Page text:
As the UK emerges from the worst public health crisis in a century, the manufacturing sector must put resilience at the heart of its recovery. Rob Allen, from Policy Connect, outlines the Manufacturing Commission’s forthcoming report focusing on how the sector can become more resilient, productive and sustainable post-pandemic.
COVID-19 has disrupted almost every aspect of the manufacturing sector, from procurement and staffing to supply chains and fulfilment. UK businesses were impacted three times over as lockdown restrictions reduced on-site productivity, overseas supply chains broke down and countries all over the world entered recession, leading to plummeting demand.
This was brought to light at the beginning of the pandemic as it emerged that production of Personal Protective Equipment (PPE) had been outsourced overseas and ‘just-in-time’ practices meant that the UK had stockpiled just seven days’ worth of aprons and less than a day’s worth of gowns.
These challenges proved too great for some businesses and many companies forced into bankruptcy were old enough to remember the last pandemic of this scale back in 1918.
However, other manufacturers have prospered, repurposing their production lines to meet the national demand for PPE, embracing new technology to mitigate the impacts of the virus and levering their existing contacts to benefit from collaboration. So why, faced with the same challenge of COVID-19, have different businesses fared so differently?
The Manufacturing Commission, chaired by Lord Bilimoria of Chelsea and with support from Enginuity, the ERA Foundation and the High Value Manufacturing Catapult, has sought to answer this question as part of its current inquiry into sustainable manufacturing. Since the beginning of the year, the commission has gathered evidence from over 50 contributors, including businesses, academics and parliamentarians. It became clear very early in this process that resilience was not only essential to weathering the impacts of the pandemic, but also to the wider sustainability agenda.
Benefits of resilience
No one can predict the future, and many of the world’s leading epidemiologists did not foresee the impact that COVID-19 would have at the outset of the pandemic. Companies that appear to have fared best also did not have any unique insight, rather they had focused on the creation of intrinsic value that allowed them to become more productive and resilient to a wide range of external shocks.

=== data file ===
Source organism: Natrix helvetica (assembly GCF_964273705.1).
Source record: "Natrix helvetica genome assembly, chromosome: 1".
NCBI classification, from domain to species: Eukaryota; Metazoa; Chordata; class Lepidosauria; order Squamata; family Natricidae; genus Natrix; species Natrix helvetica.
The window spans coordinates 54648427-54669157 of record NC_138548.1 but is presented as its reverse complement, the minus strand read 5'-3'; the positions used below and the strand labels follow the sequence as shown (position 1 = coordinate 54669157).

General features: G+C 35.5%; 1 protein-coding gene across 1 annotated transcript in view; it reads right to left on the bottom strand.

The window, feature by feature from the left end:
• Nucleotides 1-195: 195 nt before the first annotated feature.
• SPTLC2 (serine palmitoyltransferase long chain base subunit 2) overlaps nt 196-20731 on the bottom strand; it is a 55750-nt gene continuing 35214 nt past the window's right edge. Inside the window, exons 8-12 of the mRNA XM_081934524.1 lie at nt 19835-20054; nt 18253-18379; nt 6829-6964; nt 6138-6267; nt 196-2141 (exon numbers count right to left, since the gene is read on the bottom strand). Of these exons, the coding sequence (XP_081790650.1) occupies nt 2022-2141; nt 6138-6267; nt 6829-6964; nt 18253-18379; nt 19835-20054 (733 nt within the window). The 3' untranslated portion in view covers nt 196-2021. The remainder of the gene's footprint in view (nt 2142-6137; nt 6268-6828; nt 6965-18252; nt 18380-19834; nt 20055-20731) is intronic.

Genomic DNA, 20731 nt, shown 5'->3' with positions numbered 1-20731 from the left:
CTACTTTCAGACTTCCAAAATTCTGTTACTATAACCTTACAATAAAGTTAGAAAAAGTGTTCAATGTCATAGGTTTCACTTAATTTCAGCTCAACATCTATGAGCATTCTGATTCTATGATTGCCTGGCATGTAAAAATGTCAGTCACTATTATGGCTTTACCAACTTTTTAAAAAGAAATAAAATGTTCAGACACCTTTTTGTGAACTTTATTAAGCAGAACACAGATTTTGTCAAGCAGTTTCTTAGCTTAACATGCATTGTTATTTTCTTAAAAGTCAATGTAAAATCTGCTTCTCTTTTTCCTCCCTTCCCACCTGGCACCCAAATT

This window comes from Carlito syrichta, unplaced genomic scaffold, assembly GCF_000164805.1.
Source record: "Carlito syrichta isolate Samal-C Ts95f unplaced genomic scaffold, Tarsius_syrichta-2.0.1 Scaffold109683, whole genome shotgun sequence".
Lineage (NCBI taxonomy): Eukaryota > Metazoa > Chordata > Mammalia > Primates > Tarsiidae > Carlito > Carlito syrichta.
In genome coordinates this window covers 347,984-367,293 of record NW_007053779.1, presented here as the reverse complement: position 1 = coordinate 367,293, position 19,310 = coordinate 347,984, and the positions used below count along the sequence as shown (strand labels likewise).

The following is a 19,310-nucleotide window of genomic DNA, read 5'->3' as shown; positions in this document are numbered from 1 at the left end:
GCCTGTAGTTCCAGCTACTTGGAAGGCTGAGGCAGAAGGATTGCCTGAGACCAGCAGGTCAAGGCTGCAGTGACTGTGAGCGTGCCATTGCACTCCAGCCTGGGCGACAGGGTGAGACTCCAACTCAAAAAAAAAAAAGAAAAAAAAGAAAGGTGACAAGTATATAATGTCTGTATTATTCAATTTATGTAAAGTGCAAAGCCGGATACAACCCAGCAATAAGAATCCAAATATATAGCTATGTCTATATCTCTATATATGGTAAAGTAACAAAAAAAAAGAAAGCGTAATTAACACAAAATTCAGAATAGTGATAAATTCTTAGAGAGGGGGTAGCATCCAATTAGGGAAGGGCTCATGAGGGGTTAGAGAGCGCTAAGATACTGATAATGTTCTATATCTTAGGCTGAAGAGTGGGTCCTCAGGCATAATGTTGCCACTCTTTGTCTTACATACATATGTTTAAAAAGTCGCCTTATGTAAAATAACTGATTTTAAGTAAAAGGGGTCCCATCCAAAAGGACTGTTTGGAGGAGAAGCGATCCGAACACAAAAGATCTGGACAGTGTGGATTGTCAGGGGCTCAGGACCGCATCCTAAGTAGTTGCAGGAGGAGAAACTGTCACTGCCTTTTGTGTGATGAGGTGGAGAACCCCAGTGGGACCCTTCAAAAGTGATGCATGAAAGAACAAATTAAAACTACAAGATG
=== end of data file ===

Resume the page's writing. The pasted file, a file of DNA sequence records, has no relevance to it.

A common attribute of these successful businesses was that they prioritised nonlabour efficiency – i.e. increasing the value derived from every tonne of material, litre of water and kilowatt of energy that goes into the production process. When the pandemic led to volatility in global commodity prices and the break-down of overseas supply.
It became clear early in this process that resilience was not only essential to weathering the impacts of the pandemic, but also to the wider sustainability agenda chains, companies that were most energy and resource efficient were insulated against this price fluctuation and those that sourced materials locally were able to continue doing business.
Links to climate crisis
Building this kind of resilience will also help to mitigate the impacts of a far larger challenge – the climate crisis. On energy efficiency, contributors to the inquiry have highlighted measures that are ‘no regret’ and have low payback times. For example, using variable speed drives to slow a fan or motor from 100% to 80% capacity can cut energy consumption by half. Embracing resource efficiency can also provide businesses with opportunities to reduce carbon emissions and improve resilience, especially as production of raw materials accounts for around 19% of carbon emissions globally.
Of course, government has a role to play in helping the manufacturing sector to both recover from the pandemic and achieve net zero greenhouse gas emissions by 2050, all while continuing to produce the things that society wants and needs. We welcome the measures set out within the Treasury’s plan to Build Back Better and the Department for Business Energy and Industrial Strategy’s Industrial Decarbonisation Strategy. In particular, proposals to develop low carbon product standards and consumer labelling will reduce offshoring carbon emissions and ensure that businesses that have invested to improve resilience and embrace sustainability will face a level playing field.
Lord Karan Bilimoria speaking at Digital Manufacturing Week 2020
However, we have also made recommendations where policy makers can do more, such as in providing access to finance, particularly for SMEs. Given the manufacturing sector’s invaluable response to the COVID-19 crisis, including production of PPE, the VentilatorChallengeUK and development of the University of Oxford’s AstraZeneca vaccine itself, it is unfortunate that the sector has been amongst the hardest hit. However, with the right help from government, businesses can build resilience to future disruption, whether that be the implications of leaving the EU, financial shocks, the climate crisis or even unforeseen, ‘black swan’ events.
The Manufacturing Commission forms the research arm to the All-Party Parliamentary Manufacturing Group.